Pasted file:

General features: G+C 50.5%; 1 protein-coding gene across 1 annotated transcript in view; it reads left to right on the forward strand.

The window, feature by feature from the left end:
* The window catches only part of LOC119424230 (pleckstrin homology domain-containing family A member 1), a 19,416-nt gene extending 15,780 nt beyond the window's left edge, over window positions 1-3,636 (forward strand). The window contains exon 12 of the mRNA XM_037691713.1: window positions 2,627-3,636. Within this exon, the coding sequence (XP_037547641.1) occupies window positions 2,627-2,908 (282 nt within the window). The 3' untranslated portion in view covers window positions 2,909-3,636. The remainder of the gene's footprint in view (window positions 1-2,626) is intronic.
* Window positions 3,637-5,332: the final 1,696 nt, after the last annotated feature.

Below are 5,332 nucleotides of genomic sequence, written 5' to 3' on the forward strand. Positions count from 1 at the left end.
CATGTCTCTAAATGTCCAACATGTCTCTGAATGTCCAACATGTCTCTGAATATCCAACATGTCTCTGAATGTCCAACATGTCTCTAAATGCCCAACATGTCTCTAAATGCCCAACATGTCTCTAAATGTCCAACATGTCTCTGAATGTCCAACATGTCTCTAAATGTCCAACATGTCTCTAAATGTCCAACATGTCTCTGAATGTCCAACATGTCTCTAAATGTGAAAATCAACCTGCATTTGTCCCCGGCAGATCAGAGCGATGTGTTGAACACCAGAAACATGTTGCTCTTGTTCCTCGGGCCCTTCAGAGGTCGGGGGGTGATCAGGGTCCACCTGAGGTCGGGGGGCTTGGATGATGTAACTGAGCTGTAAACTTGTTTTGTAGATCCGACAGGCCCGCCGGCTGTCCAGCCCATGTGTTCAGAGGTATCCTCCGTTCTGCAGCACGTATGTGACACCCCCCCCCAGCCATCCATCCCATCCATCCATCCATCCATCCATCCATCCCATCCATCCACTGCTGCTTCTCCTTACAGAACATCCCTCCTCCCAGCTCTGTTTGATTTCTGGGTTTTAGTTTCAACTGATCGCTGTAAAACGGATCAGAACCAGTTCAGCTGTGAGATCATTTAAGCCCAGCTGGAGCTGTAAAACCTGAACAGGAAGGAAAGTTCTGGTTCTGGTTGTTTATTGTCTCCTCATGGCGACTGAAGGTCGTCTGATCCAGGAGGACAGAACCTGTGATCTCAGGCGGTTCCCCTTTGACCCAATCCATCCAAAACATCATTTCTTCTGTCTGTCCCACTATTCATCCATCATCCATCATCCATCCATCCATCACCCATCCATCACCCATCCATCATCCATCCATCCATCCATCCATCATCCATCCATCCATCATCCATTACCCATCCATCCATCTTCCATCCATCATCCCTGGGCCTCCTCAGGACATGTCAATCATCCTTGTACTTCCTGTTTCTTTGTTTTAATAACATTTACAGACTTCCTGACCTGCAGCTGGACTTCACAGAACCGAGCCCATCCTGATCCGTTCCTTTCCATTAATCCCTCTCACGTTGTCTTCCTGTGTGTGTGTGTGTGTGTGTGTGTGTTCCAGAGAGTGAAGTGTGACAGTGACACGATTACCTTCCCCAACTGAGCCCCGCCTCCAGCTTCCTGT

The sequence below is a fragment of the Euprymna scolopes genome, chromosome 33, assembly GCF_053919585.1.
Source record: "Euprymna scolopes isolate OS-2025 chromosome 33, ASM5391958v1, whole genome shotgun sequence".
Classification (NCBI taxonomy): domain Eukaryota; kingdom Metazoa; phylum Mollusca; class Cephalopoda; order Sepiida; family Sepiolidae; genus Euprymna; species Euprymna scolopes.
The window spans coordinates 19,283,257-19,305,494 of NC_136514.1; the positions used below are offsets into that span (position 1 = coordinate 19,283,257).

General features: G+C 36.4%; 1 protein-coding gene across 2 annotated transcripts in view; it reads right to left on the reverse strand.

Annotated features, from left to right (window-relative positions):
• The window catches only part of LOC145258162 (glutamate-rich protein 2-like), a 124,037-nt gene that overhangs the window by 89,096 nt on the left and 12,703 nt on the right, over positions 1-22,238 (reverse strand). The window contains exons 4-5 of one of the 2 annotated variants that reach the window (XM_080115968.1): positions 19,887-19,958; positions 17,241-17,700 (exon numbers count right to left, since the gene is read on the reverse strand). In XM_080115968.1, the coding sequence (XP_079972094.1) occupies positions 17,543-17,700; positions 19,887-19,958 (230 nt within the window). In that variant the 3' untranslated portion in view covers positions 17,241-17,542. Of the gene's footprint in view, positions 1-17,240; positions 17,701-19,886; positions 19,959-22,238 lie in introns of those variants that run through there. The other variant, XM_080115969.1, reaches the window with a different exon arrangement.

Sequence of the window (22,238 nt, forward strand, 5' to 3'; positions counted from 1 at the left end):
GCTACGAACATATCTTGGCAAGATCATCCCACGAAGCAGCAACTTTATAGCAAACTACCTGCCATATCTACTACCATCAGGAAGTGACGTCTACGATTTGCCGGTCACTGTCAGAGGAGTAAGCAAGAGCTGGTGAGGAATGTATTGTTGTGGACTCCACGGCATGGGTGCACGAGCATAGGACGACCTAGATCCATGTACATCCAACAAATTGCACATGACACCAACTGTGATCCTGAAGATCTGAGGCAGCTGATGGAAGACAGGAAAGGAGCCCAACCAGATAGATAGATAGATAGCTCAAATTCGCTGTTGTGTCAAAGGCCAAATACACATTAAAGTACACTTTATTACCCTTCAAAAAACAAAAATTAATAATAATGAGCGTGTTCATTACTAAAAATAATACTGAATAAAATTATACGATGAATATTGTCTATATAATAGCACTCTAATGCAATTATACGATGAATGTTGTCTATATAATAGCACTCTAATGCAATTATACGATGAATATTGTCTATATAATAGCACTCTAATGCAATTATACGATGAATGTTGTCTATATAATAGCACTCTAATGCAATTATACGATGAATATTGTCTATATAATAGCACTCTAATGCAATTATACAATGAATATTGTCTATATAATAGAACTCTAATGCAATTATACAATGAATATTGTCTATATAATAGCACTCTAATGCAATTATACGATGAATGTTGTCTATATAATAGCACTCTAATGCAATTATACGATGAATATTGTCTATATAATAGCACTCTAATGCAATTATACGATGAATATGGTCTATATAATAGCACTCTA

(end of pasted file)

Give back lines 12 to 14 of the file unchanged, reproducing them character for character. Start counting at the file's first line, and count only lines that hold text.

Annotated features, from left to right (window-relative positions):
• The window catches only part of LOC145258162 (glutamate-rich protein 2-like), a 124,037-nt gene that overhangs the window by 89,096 nt on the left and 12,703 nt on the right, over positions 1-22,238 (reverse strand). The window contains exons 4-5 of one of the 2 annotated variants that reach the window (XM_080115968.1): positions 19,887-19,958; positions 17,241-17,700 (exon numbers count right to left, since the gene is read on the reverse strand). In XM_080115968.1, the coding sequence (XP_079972094.1) occupies positions 17,543-17,700; positions 19,887-19,958 (230 nt within the window). In that variant the 3' untranslated portion in view covers positions 17,241-17,542. Of the gene's footprint in view, positions 1-17,240; positions 17,701-19,886; positions 19,959-22,238 lie in introns of those variants that run through there. The other variant, XM_080115969.1, reaches the window with a different exon arrangement.

Sequence of the window (22,238 nt, forward strand, 5' to 3'; positions counted from 1 at the left end):